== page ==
For decades, people have accused studio blockbusters of being soulless examples of art by committee and/or the work of bean-counting robots. While that is obviously an exaggeration of sorts, it may be getting closer to reality than we realize. Studio execs have always tried to hedge their bets with test screenings and market research, but now in the digital age it is becoming easier than ever to track people’s media consumption… just ask Netflix. Now it appears that Disney is looking to extract real-time feedback from moviegoers without them even knowing. Are we looking at a future where every major movie is built directly from big data? Hit the jump for the full scoop.
According to the CBC, Disney Research is currently testing technology that would allow them to track facial expressions in a darkened theatre to determine how audience members react while they watch a movie. They can use this to get a general gauge of how the audience feels about a movie overall, but they can also apparently predict how a specific audience member will react throughout the rest of a movie after tracking them for just a few scenes. This would potentially be a lot more reliable than the standard test screening process, which requires a moviegoer to articulate their opinion afterward.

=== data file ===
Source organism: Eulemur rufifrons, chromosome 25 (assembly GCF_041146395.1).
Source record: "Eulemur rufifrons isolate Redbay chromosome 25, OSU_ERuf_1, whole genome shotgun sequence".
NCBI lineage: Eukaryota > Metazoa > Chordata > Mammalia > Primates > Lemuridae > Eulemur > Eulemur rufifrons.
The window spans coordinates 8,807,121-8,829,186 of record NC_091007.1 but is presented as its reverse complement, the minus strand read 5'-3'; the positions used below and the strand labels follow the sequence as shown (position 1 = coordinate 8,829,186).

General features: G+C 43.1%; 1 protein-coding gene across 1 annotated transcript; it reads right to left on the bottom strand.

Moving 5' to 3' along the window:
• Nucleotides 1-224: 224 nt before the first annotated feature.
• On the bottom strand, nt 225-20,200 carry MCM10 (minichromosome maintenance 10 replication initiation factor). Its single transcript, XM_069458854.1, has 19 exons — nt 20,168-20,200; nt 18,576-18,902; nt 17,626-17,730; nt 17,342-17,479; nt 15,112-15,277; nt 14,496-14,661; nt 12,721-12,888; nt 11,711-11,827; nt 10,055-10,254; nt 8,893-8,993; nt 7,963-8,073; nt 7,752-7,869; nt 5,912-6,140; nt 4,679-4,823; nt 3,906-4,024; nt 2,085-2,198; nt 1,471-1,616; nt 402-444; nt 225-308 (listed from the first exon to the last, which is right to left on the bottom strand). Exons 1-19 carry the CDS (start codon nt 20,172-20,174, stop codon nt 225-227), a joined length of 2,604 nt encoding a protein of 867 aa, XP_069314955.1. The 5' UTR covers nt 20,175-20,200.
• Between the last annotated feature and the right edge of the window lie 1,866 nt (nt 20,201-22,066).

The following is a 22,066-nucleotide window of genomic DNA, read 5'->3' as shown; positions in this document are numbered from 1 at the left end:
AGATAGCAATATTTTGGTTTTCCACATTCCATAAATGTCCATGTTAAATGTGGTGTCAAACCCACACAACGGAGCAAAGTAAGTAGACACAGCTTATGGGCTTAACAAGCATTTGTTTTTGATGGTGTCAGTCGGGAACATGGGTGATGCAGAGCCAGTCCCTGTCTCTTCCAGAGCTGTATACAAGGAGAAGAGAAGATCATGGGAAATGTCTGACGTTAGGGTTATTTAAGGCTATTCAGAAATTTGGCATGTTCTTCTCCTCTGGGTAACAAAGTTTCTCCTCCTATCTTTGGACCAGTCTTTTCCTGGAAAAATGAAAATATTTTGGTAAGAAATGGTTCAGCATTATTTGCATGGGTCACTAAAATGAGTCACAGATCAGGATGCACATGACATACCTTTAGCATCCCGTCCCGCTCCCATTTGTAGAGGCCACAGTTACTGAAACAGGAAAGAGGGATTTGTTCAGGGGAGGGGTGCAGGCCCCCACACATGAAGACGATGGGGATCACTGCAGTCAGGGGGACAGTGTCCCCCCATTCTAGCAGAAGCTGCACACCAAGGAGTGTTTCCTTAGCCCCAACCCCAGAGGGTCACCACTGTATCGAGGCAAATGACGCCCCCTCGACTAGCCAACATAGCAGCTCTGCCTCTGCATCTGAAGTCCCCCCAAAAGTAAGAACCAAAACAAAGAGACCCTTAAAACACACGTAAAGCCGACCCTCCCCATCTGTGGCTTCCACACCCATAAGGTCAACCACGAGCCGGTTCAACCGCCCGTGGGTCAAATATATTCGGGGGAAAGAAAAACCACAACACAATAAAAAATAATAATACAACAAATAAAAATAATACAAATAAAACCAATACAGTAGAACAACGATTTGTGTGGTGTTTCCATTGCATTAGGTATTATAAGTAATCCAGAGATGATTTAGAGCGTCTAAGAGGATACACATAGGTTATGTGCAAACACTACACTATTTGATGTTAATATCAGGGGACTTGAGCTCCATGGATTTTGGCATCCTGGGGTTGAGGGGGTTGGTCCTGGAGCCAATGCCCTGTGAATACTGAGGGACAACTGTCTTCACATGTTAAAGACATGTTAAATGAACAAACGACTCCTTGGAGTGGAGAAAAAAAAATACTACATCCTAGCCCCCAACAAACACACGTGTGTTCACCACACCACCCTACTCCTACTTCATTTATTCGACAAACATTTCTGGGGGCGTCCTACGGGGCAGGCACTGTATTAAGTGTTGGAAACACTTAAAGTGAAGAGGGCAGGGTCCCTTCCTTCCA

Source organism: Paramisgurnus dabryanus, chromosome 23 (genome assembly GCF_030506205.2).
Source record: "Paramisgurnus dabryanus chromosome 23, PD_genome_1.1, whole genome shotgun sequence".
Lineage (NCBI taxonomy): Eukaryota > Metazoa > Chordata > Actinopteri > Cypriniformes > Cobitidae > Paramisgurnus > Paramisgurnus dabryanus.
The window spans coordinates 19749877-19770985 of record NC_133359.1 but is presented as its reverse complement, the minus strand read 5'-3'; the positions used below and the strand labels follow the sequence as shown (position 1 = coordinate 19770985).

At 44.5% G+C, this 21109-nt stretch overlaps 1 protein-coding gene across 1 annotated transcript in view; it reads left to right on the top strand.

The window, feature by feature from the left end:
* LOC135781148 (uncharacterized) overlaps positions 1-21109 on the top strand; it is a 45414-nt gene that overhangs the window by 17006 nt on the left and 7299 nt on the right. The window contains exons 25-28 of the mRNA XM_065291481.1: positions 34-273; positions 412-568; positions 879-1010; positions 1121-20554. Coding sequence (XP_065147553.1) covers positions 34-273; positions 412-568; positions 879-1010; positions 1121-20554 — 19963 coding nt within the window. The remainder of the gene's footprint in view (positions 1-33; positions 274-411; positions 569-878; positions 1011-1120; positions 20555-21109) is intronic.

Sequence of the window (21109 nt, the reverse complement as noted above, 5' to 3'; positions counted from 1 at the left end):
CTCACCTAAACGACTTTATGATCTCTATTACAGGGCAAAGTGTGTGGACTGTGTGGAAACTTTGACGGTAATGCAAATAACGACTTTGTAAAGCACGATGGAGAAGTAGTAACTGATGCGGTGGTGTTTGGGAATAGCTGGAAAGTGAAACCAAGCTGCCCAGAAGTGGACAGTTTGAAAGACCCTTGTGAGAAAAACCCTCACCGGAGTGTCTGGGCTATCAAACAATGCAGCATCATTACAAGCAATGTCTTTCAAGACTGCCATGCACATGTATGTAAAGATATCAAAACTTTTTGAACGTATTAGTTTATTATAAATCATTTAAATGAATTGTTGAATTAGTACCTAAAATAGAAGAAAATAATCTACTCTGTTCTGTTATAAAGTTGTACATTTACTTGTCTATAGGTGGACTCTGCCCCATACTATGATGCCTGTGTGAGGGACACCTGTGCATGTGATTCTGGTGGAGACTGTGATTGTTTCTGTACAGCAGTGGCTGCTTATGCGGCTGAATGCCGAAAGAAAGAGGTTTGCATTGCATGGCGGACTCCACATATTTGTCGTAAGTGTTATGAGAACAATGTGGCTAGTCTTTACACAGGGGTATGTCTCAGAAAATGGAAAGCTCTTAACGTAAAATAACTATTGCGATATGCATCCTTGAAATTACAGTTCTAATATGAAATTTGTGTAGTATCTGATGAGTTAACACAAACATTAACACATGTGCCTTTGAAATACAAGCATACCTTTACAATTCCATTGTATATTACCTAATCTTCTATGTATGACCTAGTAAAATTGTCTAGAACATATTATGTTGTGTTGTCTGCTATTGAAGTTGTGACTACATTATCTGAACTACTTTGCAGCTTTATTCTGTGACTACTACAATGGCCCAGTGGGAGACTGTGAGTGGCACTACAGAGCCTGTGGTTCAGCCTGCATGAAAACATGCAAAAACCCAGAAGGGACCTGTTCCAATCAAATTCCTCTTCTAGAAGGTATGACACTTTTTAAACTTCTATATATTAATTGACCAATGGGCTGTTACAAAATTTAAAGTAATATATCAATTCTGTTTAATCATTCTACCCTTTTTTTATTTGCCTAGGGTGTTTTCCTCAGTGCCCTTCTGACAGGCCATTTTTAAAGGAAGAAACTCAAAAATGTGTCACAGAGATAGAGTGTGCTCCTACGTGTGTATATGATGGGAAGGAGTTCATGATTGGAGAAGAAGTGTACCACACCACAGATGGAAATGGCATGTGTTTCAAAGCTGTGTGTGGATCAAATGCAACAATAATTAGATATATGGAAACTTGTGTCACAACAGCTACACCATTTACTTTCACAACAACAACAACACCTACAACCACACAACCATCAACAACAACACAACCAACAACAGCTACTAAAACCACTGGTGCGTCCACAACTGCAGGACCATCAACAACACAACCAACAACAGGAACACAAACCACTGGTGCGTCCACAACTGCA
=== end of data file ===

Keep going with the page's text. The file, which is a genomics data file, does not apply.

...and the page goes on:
While there are obviously some privacy concerns with gathering this kind of data, it gets even crazier because they mention that they could change a movie in real time based on the feedback. While I have always been intrigued by interactive storytelling, this strikes me as an entirely new medium and not cinema as we know it. After all, how can you possibly cater to everyone? How can you critique and discuss a movie if everyone has a different experience? Can a filmmaker still have a creative voice if they are forced to create multiple endings and bow to the viewer’s whim? What does a world without challenging or different movies even look like? I’m not sure, but clearly if there is one studio that is looking to create absolutely safe, homogeneous entertainment, it is Disney. How do you feel about Disney’s facial recognition technology?